u  “Eighty-two!(B)

v  thousand of she (A, B)

w  dis (B)

x  Moissart?” (D) changed to period as in A, B, C

y  Moissart, Moissart,” (A, B, C)

z  Ma’mselle (B); Madamoiselle (C, D)

a  names (A)

b  respectable (A)

cc . . . cc  mean?” said she, putting her arms akimbo — “vy, I (B)

d  proper for (B)

e  Ma’mselle (B); Madamoiselle (C)

f  Ma’mselle (B)

[The following variants appear at the bottom of page 913:]

gg . . . gg  shaking her head up and down, as some people do when very much in a passion, — “Yes! Yes! — Moissart, (B)

hh . . . hh  Froissart, who married my grande-daughter, he was (B)

i  call de (B)

j  ver (B)

k  youself (B)

ll . . . ll  stoopide Amerique (B)

m  stoopide, (B)

n  stoopide (B)

o  for (B)

p  Omitted (B)

q  neider (B)

r  Accent omitted (A, C, D)

s  name, dough, (B)

t  Buonaparte (B)

u  sooppose (B)

v  not de (B)

ww . . . ww  stupendous excitement, (B)

xx . . . xx  as, with great labor, she made an end of it, (B)

yy . . . yy  valuable (B)

z  floor (B)

aa . . . aa  yell — there trampling and dancing (B)

b  Omitted (A)

c  musingly, (B)

[The following variants appear at the bottom of page 914:]

d  Napolean (D) misprint

e  Buonaparte (B)

f  wretch, (B)

gg . . . gg  me. D’ye (B)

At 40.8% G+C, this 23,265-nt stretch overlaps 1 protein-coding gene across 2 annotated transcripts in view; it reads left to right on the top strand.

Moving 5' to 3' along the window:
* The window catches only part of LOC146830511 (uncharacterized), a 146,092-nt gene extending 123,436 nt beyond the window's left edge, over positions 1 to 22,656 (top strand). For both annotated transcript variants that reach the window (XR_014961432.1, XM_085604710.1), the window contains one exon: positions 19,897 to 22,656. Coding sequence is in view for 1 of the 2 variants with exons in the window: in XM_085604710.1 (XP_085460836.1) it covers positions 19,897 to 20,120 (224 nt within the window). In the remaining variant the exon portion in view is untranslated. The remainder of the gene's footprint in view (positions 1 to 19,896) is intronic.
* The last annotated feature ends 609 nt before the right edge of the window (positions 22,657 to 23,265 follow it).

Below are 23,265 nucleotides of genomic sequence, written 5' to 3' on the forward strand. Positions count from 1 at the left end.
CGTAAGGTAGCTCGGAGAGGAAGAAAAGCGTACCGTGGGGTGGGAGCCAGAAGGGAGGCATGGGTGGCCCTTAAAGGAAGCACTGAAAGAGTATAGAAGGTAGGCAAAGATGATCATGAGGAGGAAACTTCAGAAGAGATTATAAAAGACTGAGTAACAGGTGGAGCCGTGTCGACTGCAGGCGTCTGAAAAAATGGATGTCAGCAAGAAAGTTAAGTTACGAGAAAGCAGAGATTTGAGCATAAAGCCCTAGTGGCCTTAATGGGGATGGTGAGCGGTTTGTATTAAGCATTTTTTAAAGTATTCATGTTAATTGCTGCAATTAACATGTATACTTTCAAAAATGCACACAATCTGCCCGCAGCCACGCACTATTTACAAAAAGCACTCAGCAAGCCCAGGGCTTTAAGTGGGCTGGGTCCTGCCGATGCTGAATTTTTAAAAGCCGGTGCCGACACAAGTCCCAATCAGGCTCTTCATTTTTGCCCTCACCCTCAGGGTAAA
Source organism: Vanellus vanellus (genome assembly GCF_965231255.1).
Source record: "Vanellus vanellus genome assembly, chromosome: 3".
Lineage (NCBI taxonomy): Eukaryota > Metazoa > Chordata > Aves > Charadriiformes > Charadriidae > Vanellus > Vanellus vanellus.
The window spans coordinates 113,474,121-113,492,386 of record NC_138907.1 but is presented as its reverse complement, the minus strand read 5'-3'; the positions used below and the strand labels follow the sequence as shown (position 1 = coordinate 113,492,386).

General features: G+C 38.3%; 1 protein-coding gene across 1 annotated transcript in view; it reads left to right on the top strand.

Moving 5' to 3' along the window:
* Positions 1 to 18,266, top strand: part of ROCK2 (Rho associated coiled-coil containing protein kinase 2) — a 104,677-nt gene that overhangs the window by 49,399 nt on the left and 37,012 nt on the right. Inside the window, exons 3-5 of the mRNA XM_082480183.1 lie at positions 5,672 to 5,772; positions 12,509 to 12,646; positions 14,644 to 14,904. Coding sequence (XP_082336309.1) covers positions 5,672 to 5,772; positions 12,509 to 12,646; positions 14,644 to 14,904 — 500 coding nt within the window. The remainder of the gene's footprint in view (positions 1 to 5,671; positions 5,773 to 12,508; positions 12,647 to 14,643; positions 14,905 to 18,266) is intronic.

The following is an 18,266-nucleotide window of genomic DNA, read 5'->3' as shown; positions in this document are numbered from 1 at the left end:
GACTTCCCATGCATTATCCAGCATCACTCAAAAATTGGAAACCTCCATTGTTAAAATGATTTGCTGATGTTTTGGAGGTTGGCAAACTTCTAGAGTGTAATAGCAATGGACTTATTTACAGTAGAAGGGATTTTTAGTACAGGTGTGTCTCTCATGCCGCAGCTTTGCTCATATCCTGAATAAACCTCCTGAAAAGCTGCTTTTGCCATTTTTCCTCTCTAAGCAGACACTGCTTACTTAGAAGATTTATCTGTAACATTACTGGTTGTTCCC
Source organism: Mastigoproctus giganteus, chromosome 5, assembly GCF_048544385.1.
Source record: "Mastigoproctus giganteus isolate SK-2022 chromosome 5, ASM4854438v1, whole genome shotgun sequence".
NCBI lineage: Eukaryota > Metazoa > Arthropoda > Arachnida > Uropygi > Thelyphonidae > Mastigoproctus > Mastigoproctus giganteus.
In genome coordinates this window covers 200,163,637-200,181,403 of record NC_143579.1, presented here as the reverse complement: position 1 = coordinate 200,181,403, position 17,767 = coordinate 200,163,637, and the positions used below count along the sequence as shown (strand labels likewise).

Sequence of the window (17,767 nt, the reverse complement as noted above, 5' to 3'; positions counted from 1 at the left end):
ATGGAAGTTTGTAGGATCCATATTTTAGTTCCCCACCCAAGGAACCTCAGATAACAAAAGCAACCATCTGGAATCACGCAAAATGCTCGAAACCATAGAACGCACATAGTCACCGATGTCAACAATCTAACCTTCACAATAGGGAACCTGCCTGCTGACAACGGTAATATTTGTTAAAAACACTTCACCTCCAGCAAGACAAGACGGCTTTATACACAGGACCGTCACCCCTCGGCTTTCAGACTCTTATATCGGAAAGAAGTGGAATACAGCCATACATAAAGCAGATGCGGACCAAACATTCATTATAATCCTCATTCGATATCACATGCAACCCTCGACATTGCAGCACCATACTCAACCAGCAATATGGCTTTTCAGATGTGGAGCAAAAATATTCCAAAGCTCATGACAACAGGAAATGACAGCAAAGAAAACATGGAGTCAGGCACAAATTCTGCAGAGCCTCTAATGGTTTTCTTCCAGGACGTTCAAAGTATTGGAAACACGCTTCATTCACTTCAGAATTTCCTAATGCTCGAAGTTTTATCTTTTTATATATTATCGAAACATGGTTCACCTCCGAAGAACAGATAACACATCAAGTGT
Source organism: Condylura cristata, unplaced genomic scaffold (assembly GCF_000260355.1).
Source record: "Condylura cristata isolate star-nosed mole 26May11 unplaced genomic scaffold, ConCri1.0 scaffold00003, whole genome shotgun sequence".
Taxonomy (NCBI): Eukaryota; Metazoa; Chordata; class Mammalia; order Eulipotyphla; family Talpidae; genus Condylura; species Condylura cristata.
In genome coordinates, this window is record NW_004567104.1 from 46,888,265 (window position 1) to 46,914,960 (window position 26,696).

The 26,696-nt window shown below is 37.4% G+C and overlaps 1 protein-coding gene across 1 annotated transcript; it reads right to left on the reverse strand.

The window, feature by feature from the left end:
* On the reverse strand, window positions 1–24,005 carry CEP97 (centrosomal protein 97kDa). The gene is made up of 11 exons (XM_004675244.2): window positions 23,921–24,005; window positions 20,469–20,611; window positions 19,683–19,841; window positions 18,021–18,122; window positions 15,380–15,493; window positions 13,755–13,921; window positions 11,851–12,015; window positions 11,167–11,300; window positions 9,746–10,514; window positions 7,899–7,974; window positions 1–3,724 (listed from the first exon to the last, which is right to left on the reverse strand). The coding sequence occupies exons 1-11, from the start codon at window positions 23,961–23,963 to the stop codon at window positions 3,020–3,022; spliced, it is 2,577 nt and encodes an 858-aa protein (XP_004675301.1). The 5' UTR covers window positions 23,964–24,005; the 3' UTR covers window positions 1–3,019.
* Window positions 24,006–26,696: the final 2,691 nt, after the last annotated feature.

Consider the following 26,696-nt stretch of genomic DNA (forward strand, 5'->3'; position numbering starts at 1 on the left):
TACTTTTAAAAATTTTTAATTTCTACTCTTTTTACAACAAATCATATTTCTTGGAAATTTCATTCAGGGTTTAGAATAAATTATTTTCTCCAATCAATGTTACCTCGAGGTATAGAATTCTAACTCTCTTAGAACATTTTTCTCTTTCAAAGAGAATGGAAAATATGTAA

hh . . . hh  me — that’s mee” [Here I shouted at the top of my voice] — “that’s me-e-e-e! (B)

i  Buonaparte (B)

j  havn’t (A, B, C); hav’nt. (D)

kk . . . kk  these — of rouge, of pearl-powder, (B)

l  modistes (B)

m  she easily (A, B)

m’  en (D) misprint

nn . . . nn  I widow, with no surviving (B)

oo . . . oo  and resolved, in a freak of fancy, to make (B)

p  heir. For this purpose she (B)

qq . . . qq  very lovely and accomplished friend — a distant (B)

r  husband (B)

s  Stéphanie (B); Stephanie (A, C, D)

[The following variants appear at the bottom of page 915:]

tt . . . tt  it was this scrutiny which emboldened me to behave (B)

uu . . . uu  concluded, as a matter of course, that it was the younger beauty whom I meant. He therefore told me, with perfect sincerity, (B)

v  when (B)

ww . . . ww  notoriety. My (B)

x  relative thus (B)

y  New paragraph (B)

z  Clauses transposed (B)

a  will be understood my (B)

b  shortly after / upon (B)

cc . . . cc  Hotel. Thus, also, is explained the allusion of one of them (B)

d  New paragraph (B)

e  the (B)

ff . . . ff  Madame Stéphanie Lalande (B)

[The following variants appear at the bottom of page 916:]

g  Omitted (B)

h  views, however, (B)

i  impressions (A, B)

j  executed, of course, (B)

k  Stéphanie (B); Stephanie (A, C, D)

l  New paragraph (B)

m  glasses (B)

n  “clergyman,” (B)

o  donned (A, B)

p  be forced / have (B)

q  Stéphanie (B); Stephanie (A, C, D)

r  New paragraph (B)

s  Omitted (B)

t  seen (B)


[page 917:]


1.  “Love at first sight” seems to be first recorded from Marlowe’s Hero and Leander (1598), I, 176.